You may not be able to find alligators in the New York City sewers but one teenager has caught numerous fish in the storm sewer in Katy, Texas:
A teenager in Katy, Texas, has one of the most unique—and oddest—fishing holes you’ll ever see and it’s located just off the sidewalk near his house. Kyle Naegeli, 16, goes sewer fishing through the holes of the storm drain manhole cover. Certainly it’s the craziest-type fishing we’ve ever encountered.
Naegeli baits a hook, puts it through a hole in the manhole cover, and drops it down into the water of the storm sewer below. A cork attacked to the line above prevents losing the line. Then he waits…
“In the past four years I’ve caught hundreds of fish in the sewer with the biggest being a 3-pound bullhead. Only three bass have been caught because I’m using hotdogs and not live bait (which I will do sometime).”
So, where do fish come from? The storm drain empties into a nearby pond and the fish swim up the sewer system, providing one very unusual fishing hole.
A reasonable explanation for this oddity. Some of the American suburban sprawl of recent decades likely includes large storm sewers, especially in areas that get heavy rains. Yet, I would guess this could be done in other places as well though it requires someone to try to go fishing in the sewer before we would find out. Not too surprising a teenager figured this out…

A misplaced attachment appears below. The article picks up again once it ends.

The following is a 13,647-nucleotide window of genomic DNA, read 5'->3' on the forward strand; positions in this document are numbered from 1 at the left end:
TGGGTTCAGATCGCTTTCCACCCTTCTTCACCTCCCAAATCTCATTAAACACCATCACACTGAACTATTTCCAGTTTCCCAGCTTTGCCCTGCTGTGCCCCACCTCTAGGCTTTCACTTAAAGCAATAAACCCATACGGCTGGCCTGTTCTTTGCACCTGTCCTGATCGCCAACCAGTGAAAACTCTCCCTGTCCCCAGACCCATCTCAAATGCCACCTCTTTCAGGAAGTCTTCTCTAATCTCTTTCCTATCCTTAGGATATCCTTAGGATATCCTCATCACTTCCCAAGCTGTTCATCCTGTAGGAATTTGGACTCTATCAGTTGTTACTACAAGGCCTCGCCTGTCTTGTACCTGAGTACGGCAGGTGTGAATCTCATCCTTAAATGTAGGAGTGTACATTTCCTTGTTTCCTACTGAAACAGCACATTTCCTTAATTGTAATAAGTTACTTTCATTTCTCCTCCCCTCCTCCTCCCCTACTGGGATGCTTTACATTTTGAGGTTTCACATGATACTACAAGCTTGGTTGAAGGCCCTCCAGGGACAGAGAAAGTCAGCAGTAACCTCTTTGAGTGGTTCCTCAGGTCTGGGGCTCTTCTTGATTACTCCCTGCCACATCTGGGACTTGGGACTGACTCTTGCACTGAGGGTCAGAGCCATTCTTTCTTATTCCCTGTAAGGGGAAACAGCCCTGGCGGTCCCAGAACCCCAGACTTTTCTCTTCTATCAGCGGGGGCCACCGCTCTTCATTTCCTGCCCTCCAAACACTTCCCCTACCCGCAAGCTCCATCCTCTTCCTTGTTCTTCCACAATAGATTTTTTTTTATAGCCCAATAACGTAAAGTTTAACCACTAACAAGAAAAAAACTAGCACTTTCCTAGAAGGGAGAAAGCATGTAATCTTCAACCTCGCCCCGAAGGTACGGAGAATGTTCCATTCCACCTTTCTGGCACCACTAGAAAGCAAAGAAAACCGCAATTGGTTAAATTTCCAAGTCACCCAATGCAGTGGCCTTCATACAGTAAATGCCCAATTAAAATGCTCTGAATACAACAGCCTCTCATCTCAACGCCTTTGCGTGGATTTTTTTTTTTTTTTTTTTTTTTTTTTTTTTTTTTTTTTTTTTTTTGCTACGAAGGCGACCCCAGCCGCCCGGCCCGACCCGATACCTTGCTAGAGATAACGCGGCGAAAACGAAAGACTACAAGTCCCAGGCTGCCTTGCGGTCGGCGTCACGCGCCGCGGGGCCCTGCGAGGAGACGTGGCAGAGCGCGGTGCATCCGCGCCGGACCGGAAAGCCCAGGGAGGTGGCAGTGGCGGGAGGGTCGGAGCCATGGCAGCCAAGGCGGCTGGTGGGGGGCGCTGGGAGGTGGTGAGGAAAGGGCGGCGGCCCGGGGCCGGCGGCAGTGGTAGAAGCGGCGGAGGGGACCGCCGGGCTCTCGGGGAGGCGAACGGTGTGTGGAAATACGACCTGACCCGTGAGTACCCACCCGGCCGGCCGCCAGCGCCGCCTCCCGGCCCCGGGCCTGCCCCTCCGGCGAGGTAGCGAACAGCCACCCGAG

Who knows what lurks in sewer and storm sewers? I’ve always been intrigued by such settings, particularly in large cities. TV shows and films regularly make use of large sewer tunnels as scenes for chases and shootouts. But, there are older roots than that. Victor Hugo devotes a long section toward the end of Les Miserables discussing the Paris sewers and then describing the action of the main characters under the streets. Alas, Snopes did find stories of alligators in the New York City region over the decades but only one involving an alligator in the sewer.
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explains your uncles fascination with Wheaton storm sewers Gram